Our BAL Leveler serves as a chock for that tire, but it is always a good idea to chock the other tire, too. This prevents the camper from moving while you are camped. We typically use a small piece of pine 2×4 or a large rock, but if you want to get fancy, you can purchase wheel chocks like these. We’ve had our eye on these chocks for a while, as sometimes (especially when we forget our 2×4) there isn’t a rock in sight when we pull up to our site.
Once you’ve got the trailer wheels chocked and the BAL Leveler slid under the low tire, you just use the wrench to crank the leveler to the desired height. Keep an eye on your side to side level, and once you hit zero, you’re done. That’s it! If you don’t want (or can’t afford) to purchase a BAL Leveler, there are other leveling methods you can use– like Lynx Leveling Blocks or a system of 2×4’s cut at varying lengths, but in our opinion, the BAL Leveler is well worth the cost.
We keep our BAL Leveler just inside the door of the PUP. To protect it from the elements–and to protect the inside of the camper from its metal edges–we store it in a 20″x 20″ pizza delivery bag. It fits perfectly and provides a little bit of padding, too. You can find these on Amazon here or on eBay from various sellers. I highly recommend one for your BAL Leveler. We only picked one up a few months ago, and I wish we would have purchased it in the beginning.
Now that you’ve got the camper level side to side, you can use the tongue jack to make sure you are level front to back. This is a shot of our tongue jack, and yes, it has a wheel. We have never had a problem with it rolling. If you are really nervous about that, you can always set it on wheel dock like this one. When we are all level, we raise the roof.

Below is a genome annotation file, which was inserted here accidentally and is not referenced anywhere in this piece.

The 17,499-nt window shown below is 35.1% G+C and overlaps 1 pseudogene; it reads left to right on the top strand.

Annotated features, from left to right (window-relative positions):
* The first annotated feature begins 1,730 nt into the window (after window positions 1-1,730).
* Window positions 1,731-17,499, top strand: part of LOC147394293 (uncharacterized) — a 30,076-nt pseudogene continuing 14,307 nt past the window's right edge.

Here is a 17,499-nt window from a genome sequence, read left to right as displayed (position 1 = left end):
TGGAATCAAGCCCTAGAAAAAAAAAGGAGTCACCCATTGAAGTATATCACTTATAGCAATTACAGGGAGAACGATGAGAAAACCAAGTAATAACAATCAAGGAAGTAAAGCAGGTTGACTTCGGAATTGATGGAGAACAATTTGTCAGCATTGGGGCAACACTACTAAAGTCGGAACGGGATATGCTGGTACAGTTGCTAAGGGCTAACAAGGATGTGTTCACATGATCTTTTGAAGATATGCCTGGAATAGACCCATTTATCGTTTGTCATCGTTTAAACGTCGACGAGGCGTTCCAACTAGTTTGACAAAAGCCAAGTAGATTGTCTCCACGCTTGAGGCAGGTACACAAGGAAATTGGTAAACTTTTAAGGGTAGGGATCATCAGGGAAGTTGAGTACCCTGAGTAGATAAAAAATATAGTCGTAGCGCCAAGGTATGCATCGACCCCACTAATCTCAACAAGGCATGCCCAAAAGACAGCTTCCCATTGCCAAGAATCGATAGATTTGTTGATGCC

Our manual specifically says to raise the roof before we put down the stabilizers. Putting down the stabilizer jacks before you raise the roof can put undue stress on the trailer frame and lift system and cause premature wear. We always remember “UP-DOWN” when we set up and take down the camper. The roof goes UP, then the stabilizers go DOWN. Once we are folding the trailer up, the stabilizers go UP, then the roof goes DOWN. It makes it easy for us to remember the order.
We raise the roof until the fabric is pretty taut. We’ve gotten a feel for how we like it, so we know how our canvas should look and feel when the camper roof is high enough.
Then we lower our stabilizer jacks. We like to use a flat piece of plywood to prevent the feet of the jack from sinking. You may or may not need to do this, depending on the terrain. Remember, these are stabilizers and are made to stabilize the camper once it is level. Your stabilizer jacks should NEVER be used to level the camper. We crank them down until they touch the ground, and then make sure they are snug. Don’t over tighten the stabilizers, though. It can cause the trailer be off level, and you’ll have problems with your door and fridge. At this point, we make sure to check our levels to ensure we haven’t tightened the stabilizer jacks too much. If we are still level, we’re good.
Once we’ve got the stabilizer jacks down, we can pull out the beds, put down the door, and finish our set up. We have always taken just a few extra minutes in the beginning to make sure we are level and well stabilized, and it has made all the difference. Our camper always feels stable and secure, and we’ve never had a problem with the door or fridge… knock on wood. 😉
Do you do things differently? What method do you use to level a pop up camper? We’d love to hear from you! Sound off in the comments below.